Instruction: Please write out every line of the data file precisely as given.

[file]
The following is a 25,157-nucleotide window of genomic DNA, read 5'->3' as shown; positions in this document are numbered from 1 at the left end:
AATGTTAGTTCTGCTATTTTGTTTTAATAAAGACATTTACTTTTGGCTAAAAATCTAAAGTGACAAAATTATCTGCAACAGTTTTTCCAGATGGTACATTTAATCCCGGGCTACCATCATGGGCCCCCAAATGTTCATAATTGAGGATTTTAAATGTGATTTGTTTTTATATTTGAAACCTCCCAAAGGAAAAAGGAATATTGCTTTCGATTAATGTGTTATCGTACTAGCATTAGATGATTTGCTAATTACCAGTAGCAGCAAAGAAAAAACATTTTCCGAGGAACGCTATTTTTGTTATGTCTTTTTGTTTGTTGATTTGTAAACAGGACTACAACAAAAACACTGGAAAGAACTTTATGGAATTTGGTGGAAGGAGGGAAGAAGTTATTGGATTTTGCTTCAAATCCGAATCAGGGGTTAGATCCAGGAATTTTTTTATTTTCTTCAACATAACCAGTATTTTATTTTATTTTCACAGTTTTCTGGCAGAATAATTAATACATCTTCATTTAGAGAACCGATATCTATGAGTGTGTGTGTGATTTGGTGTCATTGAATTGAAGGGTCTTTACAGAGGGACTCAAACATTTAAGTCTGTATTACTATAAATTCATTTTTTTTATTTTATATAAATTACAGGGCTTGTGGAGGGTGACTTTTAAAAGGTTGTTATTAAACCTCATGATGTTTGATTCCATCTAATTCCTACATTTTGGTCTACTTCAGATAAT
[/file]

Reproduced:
The following is a 25,157-nucleotide window of genomic DNA, read 5'->3' as shown; positions in this document are numbered from 1 at the left end:
AATGTTAGTTCTGCTATTTTGTTTTAATAAAGACATTTACTTTTGGCTAAAAATCTAAAGTGACAAAATTATCTGCAACAGTTTTTCCAGATGGTACATTTAATCCCGGGCTACCATCATGGGCCCCCAAATGTTCATAATTGAGGATTTTAAATGTGATTTGTTTTTATATTTGAAACCTCCCAAAGGAAAAAGGAATATTGCTTTCGATTAATGTGTTATCGTACTAGCATTAGATGATTTGCTAATTACCAGTAGCAGCAAAGAAAAAACATTTTCCGAGGAACGCTATTTTTGTTATGTCTTTTTGTTTGTTGATTTGTAAACAGGACTACAACAAAAACACTGGAAAGAACTTTATGGAATTTGGTGGAAGGAGGGAAGAAGTTATTGGATTTTGCTTCAAATCCGAATCAGGGGTTAGATCCAGGAATTTTTTTATTTTCTTCAACATAACCAGTATTTTATTTTATTTTCACAGTTTTCTGGCAGAATAATTAATACATCTTCATTTAGAGAACCGATATCTATGAGTGTGTGTGTGATTTGGTGTCATTGAATTGAAGGGTCTTTACAGAGGGACTCAAACATTTAAGTCTGTATTACTATAAATTCATTTTTTTTATTTTATATAAATTACAGGGCTTGTGGAGGGTGACTTTTAAAAGGTTGTTATTAAACCTCATGATGTTTGATTCCATCTAATTCCTACATTTTGGTCTACTTCAGATAAT